In filing a Design application claiming the priority, if the Applicant made a small amendment for the drawings used in the priority application and submitted this amended drawings as the formal drawings in Malaysian Patent Office, can the priority be accepted? For example :
(a) for the priority application, an entirely claimed Design shown in the solid line is submitted and, on the other hand, for the application claiming this priority, a partially claimed Design shown in the dotted line is submitted. In this situation, can the priority be accepted?
(b) after the priority application, the design was very slightly changed on the actual product. In this situation, can the priority be accepted on a design application for the actual product in Malaysia?

Answer 3
No, the priority cannot be accepted, because it will consider to be different.

Question 4
Is it possible for the proprietor of Design A to make the enforcement against the similar Design B which belongs to the different class from Design A.

Answer 4
It is possible for the proprietor of Design A to enforce their rights against the proprietor of similar Design B which is of a different class from Design A, because class is not a issue in design enforcement.

Question 5
Whether the relevant Design registrations discovered by a search may be similar or not to the search subject based on your experience?

Answer 5
Based on our experience it is possible to make our comment as to whether the relevant Design registration discovered by a search may be similar or not to the search subject.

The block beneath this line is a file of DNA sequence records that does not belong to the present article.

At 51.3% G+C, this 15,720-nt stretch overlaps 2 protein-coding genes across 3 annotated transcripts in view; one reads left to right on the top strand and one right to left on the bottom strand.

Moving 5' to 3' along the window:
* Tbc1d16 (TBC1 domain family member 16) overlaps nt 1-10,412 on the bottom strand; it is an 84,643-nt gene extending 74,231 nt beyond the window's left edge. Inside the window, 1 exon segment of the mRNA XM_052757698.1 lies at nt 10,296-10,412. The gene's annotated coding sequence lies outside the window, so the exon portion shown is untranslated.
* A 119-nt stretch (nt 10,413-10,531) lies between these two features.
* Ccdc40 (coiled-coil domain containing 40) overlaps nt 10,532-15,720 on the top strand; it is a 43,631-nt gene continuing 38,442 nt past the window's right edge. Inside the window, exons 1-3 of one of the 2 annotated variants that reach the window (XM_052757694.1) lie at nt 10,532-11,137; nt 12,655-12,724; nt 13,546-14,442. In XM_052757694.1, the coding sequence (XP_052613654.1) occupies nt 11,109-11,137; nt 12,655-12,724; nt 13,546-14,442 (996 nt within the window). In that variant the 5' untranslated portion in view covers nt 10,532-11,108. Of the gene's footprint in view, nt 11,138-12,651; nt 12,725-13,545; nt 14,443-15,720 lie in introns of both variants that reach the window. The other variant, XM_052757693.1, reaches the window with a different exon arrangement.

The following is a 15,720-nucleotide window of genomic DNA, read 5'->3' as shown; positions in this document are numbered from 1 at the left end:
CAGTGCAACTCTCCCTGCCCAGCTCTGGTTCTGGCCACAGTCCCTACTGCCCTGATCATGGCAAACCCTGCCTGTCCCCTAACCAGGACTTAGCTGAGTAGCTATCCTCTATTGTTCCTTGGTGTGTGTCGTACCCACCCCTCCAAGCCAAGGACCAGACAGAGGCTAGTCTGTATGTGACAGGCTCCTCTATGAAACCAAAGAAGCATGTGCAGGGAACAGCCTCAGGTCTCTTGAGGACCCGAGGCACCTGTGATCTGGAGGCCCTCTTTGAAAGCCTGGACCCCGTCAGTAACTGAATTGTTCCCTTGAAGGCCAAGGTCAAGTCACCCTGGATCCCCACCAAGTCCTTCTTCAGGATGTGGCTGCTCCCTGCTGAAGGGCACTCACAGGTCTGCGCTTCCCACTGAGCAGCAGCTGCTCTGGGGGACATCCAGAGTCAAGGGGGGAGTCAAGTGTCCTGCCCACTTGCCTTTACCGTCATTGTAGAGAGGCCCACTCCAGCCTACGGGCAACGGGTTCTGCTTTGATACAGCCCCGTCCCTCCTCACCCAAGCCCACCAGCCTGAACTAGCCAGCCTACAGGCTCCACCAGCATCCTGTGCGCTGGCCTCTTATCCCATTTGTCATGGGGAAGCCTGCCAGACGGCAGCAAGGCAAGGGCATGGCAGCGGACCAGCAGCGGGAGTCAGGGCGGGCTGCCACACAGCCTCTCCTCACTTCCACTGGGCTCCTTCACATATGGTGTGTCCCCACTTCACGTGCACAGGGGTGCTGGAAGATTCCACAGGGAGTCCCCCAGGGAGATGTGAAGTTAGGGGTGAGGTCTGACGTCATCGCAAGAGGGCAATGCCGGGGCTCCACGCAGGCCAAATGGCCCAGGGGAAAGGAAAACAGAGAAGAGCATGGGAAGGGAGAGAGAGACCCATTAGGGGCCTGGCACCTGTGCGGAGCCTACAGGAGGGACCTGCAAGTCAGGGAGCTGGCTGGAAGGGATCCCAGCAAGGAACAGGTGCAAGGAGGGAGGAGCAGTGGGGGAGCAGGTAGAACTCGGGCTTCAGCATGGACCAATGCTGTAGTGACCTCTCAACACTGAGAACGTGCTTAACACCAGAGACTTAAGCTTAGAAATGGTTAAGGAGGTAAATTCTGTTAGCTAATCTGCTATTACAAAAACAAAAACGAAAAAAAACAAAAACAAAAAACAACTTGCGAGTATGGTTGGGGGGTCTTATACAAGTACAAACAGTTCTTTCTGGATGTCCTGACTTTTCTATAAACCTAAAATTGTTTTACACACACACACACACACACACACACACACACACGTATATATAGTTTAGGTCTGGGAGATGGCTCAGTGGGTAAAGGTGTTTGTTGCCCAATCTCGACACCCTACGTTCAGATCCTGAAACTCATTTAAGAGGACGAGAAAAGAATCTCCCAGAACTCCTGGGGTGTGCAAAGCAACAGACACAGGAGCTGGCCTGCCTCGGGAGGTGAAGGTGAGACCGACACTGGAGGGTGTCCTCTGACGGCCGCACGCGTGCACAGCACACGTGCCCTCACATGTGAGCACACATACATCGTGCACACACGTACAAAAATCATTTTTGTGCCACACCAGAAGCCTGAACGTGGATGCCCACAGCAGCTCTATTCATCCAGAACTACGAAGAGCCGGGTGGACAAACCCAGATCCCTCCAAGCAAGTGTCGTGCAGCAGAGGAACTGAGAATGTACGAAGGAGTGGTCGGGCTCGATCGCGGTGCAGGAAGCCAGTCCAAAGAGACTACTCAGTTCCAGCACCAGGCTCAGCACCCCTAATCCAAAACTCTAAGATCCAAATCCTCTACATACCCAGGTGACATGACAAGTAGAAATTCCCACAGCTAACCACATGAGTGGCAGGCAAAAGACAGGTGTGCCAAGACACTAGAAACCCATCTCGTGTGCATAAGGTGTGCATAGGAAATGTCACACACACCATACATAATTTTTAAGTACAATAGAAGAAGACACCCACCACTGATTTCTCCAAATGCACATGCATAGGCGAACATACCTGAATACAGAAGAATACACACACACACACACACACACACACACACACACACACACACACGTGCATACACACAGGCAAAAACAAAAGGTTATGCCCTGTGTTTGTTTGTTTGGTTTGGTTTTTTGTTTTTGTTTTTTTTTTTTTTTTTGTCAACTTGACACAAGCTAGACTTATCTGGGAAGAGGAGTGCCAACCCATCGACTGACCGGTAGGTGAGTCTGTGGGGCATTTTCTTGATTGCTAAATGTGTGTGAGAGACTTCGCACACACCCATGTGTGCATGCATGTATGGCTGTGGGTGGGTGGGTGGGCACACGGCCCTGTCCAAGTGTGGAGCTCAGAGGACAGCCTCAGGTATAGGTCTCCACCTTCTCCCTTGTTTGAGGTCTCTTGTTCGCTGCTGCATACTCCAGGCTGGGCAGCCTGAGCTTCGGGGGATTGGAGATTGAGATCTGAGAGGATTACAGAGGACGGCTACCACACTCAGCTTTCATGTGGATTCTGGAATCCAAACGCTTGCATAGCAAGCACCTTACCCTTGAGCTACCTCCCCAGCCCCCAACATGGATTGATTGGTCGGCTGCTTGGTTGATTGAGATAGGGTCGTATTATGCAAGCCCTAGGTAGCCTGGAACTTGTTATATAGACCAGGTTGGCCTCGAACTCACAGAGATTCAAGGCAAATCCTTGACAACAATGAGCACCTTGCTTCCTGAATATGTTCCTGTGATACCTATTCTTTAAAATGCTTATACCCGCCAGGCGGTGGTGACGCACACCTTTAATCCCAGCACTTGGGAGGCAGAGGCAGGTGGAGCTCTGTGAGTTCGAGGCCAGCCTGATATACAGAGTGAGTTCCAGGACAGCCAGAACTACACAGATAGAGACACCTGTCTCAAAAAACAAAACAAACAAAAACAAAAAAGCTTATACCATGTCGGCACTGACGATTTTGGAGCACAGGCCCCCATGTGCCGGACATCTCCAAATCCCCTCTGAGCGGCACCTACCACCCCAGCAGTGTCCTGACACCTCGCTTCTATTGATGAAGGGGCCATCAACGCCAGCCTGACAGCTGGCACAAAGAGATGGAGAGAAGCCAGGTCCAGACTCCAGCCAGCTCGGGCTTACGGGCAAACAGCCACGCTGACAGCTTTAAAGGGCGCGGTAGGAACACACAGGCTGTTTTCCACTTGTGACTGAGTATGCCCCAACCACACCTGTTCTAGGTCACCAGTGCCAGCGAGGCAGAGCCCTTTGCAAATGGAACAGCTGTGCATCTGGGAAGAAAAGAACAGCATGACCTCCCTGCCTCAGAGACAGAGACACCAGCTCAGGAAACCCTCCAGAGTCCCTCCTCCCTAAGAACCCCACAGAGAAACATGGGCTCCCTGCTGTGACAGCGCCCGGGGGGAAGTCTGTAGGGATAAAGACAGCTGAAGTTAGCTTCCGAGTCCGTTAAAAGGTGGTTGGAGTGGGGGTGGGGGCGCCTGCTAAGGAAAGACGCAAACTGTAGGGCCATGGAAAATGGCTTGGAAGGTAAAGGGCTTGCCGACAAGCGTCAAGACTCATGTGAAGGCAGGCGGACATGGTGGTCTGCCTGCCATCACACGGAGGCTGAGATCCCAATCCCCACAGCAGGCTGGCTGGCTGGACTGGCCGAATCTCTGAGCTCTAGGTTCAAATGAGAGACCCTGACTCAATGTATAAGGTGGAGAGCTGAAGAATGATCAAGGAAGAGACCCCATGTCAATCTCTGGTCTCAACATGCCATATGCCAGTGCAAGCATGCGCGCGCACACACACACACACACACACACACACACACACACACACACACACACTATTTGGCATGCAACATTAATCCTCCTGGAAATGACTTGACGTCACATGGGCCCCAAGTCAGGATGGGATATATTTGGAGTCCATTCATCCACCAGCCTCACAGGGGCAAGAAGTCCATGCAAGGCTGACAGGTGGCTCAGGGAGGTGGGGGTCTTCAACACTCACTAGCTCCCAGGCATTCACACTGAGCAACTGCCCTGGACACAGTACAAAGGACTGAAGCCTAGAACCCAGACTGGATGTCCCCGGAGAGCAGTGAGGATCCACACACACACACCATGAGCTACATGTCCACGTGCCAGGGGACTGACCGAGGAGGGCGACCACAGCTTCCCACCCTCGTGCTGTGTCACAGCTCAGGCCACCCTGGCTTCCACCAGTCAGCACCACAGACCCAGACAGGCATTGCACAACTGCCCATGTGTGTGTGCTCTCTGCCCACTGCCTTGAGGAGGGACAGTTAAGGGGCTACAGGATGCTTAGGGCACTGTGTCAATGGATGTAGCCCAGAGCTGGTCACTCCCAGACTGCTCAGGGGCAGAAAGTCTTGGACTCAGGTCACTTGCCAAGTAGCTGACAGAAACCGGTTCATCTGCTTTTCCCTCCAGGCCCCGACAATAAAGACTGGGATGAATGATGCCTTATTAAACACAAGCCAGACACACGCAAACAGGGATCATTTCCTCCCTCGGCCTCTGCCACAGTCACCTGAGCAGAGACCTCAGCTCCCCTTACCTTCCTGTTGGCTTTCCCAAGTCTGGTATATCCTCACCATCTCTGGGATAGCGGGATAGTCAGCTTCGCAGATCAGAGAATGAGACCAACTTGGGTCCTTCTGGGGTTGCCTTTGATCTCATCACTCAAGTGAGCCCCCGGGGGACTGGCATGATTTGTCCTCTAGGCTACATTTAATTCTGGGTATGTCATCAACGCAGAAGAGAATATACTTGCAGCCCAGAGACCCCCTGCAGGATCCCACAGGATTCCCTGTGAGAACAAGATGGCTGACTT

Question 6
Please let us know the landmark case of the design infringement in Malaysia?

Answer 6
The landmark design infringement case is Besalon International v. South Strong Industries [1997] 2 MLJ 131:

The 1st Plaintiff was the lawful assignee and registered proprietor of registered design No. 1,001,901 under the Registered Designs Act (1949) UK for a roofing tile design as of 10.08.1981, renewed until 10.08.1996.

The defendant was the registered proprietor of registered design No. 2,043,178 for a roofing tile design as of 9.11.1994 whose design was identical to that of the 1st Plaintiff.

The 1st Plaintiff took and action against the Defendant as persons prejudicially affected by the defendant’s tile design and claimed the following :

(i) That the despite being granted registration in the UK, the defendant did not acquire the rights afforded by such registration in Malaysia; and
(ii) The defendant’s registration was invalid due to prior publication of the tile design by the plaintiffs and prior use of the design in Malaysia.